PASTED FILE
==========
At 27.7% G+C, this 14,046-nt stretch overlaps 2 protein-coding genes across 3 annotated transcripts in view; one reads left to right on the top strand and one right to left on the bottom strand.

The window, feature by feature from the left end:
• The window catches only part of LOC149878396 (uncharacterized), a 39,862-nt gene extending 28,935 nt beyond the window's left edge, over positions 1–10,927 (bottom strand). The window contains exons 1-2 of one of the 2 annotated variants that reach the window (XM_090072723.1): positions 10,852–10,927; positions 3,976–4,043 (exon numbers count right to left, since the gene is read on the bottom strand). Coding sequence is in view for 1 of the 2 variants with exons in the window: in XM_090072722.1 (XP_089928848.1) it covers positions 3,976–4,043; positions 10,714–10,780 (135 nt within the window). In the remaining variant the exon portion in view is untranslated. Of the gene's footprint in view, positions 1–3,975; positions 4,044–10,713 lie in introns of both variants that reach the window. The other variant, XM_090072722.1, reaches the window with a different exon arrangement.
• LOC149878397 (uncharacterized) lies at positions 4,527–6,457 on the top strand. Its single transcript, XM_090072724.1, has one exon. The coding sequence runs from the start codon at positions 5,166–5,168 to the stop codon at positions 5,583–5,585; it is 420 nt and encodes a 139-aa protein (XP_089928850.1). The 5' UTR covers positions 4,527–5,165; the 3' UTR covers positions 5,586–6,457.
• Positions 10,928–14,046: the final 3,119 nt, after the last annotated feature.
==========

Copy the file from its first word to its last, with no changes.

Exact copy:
At 27.7% G+C, this 14,046-nt stretch overlaps 2 protein-coding genes across 3 annotated transcripts in view; one reads left to right on the top strand and one right to left on the bottom strand.

The window, feature by feature from the left end:
• The window catches only part of LOC149878396 (uncharacterized), a 39,862-nt gene extending 28,935 nt beyond the window's left edge, over positions 1–10,927 (bottom strand). The window contains exons 1-2 of one of the 2 annotated variants that reach the window (XM_090072723.1): positions 10,852–10,927; positions 3,976–4,043 (exon numbers count right to left, since the gene is read on the bottom strand). Coding sequence is in view for 1 of the 2 variants with exons in the window: in XM_090072722.1 (XP_089928848.1) it covers positions 3,976–4,043; positions 10,714–10,780 (135 nt within the window). In the remaining variant the exon portion in view is untranslated. Of the gene's footprint in view, positions 1–3,975; positions 4,044–10,713 lie in introns of both variants that reach the window. The other variant, XM_090072722.1, reaches the window with a different exon arrangement.
• LOC149878397 (uncharacterized) lies at positions 4,527–6,457 on the top strand. Its single transcript, XM_090072724.1, has one exon. The coding sequence runs from the start codon at positions 5,166–5,168 to the stop codon at positions 5,583–5,585; it is 420 nt and encodes a 139-aa protein (XP_089928850.1). The 5' UTR covers positions 4,527–5,165; the 3' UTR covers positions 5,586–6,457.
• Positions 10,928–14,046: the final 3,119 nt, after the last annotated feature.